And That Is Love

March 30, 2013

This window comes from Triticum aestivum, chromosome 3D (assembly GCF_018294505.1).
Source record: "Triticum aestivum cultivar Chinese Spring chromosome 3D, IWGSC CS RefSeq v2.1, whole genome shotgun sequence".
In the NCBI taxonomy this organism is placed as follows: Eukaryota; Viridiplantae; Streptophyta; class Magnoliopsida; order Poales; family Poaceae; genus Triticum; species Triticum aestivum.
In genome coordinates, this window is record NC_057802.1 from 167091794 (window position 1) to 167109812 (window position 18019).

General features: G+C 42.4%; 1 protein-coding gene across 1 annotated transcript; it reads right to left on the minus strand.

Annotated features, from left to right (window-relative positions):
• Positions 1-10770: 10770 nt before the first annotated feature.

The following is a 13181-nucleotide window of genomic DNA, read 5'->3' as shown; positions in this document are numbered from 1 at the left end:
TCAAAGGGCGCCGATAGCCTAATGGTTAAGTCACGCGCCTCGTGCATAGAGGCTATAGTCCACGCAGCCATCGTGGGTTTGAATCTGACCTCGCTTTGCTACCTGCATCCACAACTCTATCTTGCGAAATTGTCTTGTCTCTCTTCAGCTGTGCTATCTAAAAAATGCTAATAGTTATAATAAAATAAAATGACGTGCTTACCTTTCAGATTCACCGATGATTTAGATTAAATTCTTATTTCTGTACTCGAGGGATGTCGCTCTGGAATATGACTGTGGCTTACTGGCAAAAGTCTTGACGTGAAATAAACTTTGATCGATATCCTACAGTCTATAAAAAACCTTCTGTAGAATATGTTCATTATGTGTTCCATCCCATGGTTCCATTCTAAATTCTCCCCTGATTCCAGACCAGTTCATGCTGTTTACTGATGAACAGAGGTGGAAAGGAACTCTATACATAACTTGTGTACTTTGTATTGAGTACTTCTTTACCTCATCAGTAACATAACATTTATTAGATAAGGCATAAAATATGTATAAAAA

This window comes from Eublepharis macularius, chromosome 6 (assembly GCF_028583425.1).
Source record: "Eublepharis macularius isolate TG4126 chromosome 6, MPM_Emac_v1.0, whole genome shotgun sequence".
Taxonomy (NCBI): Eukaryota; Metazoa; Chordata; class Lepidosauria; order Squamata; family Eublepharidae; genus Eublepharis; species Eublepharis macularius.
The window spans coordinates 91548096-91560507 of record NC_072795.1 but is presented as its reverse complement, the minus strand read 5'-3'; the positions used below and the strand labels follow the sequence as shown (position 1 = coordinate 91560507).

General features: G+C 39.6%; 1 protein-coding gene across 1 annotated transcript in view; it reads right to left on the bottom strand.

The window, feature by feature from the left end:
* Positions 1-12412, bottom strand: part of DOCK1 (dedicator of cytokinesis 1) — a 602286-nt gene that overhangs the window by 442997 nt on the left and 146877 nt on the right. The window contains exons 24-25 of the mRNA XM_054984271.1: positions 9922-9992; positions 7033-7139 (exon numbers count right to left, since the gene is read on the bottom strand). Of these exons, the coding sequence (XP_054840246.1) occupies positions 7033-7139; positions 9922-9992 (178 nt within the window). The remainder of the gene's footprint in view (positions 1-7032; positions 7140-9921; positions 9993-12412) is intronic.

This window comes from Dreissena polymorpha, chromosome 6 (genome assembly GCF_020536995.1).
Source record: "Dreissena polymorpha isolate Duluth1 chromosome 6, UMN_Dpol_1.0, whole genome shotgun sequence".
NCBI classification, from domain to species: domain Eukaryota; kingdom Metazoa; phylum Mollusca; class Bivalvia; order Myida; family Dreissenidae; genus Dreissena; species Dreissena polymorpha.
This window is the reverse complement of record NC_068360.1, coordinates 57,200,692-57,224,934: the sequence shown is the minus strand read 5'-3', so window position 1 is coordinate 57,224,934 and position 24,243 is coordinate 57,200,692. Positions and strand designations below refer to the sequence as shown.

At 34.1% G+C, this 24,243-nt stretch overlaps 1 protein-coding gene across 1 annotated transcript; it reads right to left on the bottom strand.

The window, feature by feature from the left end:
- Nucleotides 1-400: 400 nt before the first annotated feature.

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I learned the meaning of love in a way that I never expected to. It started with a fit of self-loathing, where I told myself that I was not good enough, not enough. I am not the smartest or at the very top of the class. I am not the wittiest or the most daring. I am not the prettiest or the most alluring. I am not the most well-liked or the most popular. I am not the funniest or the kindest. I am a simple, plain face in a sea of sameness, easily over looked and easily forgotten. I live in a small, unimportant place, filled with small, unimportant people who live small, unimportant lives. In my school, I cannot shine in the area of education and intelligence because my school is one of academic honor, where being the best is not praised but expected. I’m not the star athlete, or any sort of athlete. I’m not the one winning a load of awards or participating in every club. I am not the best at anything. I live in a world of black and white and yet I find myself in the gray. I live in shadow. For seventeen years I have been weighed, measured, and found wanting. I feel my life is a chorus of stabbing disappointment. Is that all? What else can you do? Surely there is more than that. I score high on tests, but not high enough. I do well in school, but not well enough. I win academic awards, but not enough. I stand tall, but not tall enough. Nothing is mine alone. Everything I must share with ten or more others because they are just as good as or better than me. But that empty longing for recognition has become an even farther dream. A new shadow has grown where I am trapped in the shade of inadequacy. But this shadow is colder and more unforgiving. This shadow reeks of injustice and unfairness. This shadow belongs to one with whom I will never be able to compete. I ace tests, and so does she. I tell jokes, and so does she. I succeed, and so does she. I win, and so does she. I sprint before her, but only a single footstep ahead, only my age and experience keeping the distance. But look at her. She is so tall, so beautiful, so intelligent, so funny, so loved. She belongs there in the sun, with fate and fortune pouring glories down upon her head while I cower and mope in the shade. See, there is more to this shadow than meets the eye. This shadow is not one of an enemy or a foe. This is not the shadow of a rival or hated villain. No, this shadow belongs to the soul I love and cherish most on this unforgiving earth. My head spews hatred and jealousy at her feet. My head screams of injustice and desires nothing more than her failure at least once in her life. But my heart—alas, my heart is stronger still. My heart longs for her success and swells with pride to see it come true. My heart wants her life to be infamous and fawned over, sometimes more than it wants that for itself. And that is a harder truth to accept than any. She is everything I always wanted to be myself. She is everything I desire to be. And so, I want her to flourish. For the both of us. How will I ever defeat that shadow and break into the sunlight when I cannot put aside a desire for my opponent and challenger to always remain high on the rungs of the ladder of success? No one ever beat a foe while wanting them to win. No, I will never beat her because truly I don’t want to. And that is love. Still, I want my moment, however fleeting it may be, where I am not compared to the victories of a younger and better sister. Just a second of the blissfulness of praise, just enough to remember when I am low and dark again in the earth, scrambling for air. Maybe one day, I’ll find another ladder to climb, one that won’t allow me to compete with a force I cannot best. I thought I had found it once, but was sadly and painfully mistaken. I took the wheel of a ship that sailed in the eye of a hurricane. I steered the ship with all my force, forgetting for a while that I was forgotten, and it felt so good. It felt so free to have that wind and rain whip my face and yet manage to keep my ship on course. But then, I turned from my battle to find my crew had given up and turned against me, and turned back to find my course leading me not to the beaches of triumph but to the edge of the earth. It was all a hallucination. None of it was real. Just a malicious crew plotting and conspiring behind me instead of assuring our safe travel. Just a dream too big to fulfill. I tumbled over the edge, hitting my body on every rock on the way down. I tumble still sometimes, broken and bruised. But in my tumble, I have found some peace. I know that when I hit the pool at the bottom, there will not be more storm to fight, but a peace and tranquility. I have not given up; no, instead I have bowed out because if I do not I will drown and there will be nothing left of me. And that is love. Not for anything or one, but for myself. I used to think that surrendering was cowardly, but I am not surrendering. I am passing on the baton because it has grown too heavy for me to bear. I don’t give it up because I have given up. I have not given up on myself and that is why I let go. I will not drown, not yet. I will float along in this shadow. Because in truth, this shadow is not as cold as I first believed. It is not as endless and dark as I thought. No, there is something else in this shadow sometimes, something warm and peaceful. I found it the other day, when I was driving home with my sister sitting beside me. It was dark and quiet and we let the silence grow heavy and soft like a blanket on a cold night. I had been dealt painful news earlier and was fighting to control the rage of emotion that burned my eyes and stole my breath. Eventually, I couldn’t bear another moment and my quivering chin gave way to sniffles and loose tears. My sister noticed my unease and begged that I tell her what was wrong. She put her hand on my shoulder and petted me gently, pleading for me to say something. It was a strange moment for me. My sister had never showed affection quite like that to me before. Our affections were limited to silly texts, goofy behavior, and simple company in silence. I always felt like she meant more to me than I did to her, but in that moment, after I told her my troubles, she assuaged them fiercely with kind words and simple dismissal of my fears, I knew that my assumption was wrong. I marveled at the thought, my little sister fiercely taking up arms to defend me. And that is love. My heart swelled with pride. Perhaps I meant more than I thought. Life will always hand me troubles and injustices. I will never be short of troubles and toil. But there, in that second, that shadow grew a little lighter and a little smaller, and I knew love and I knew that I’d never have to face those shadows alone again. And that is love.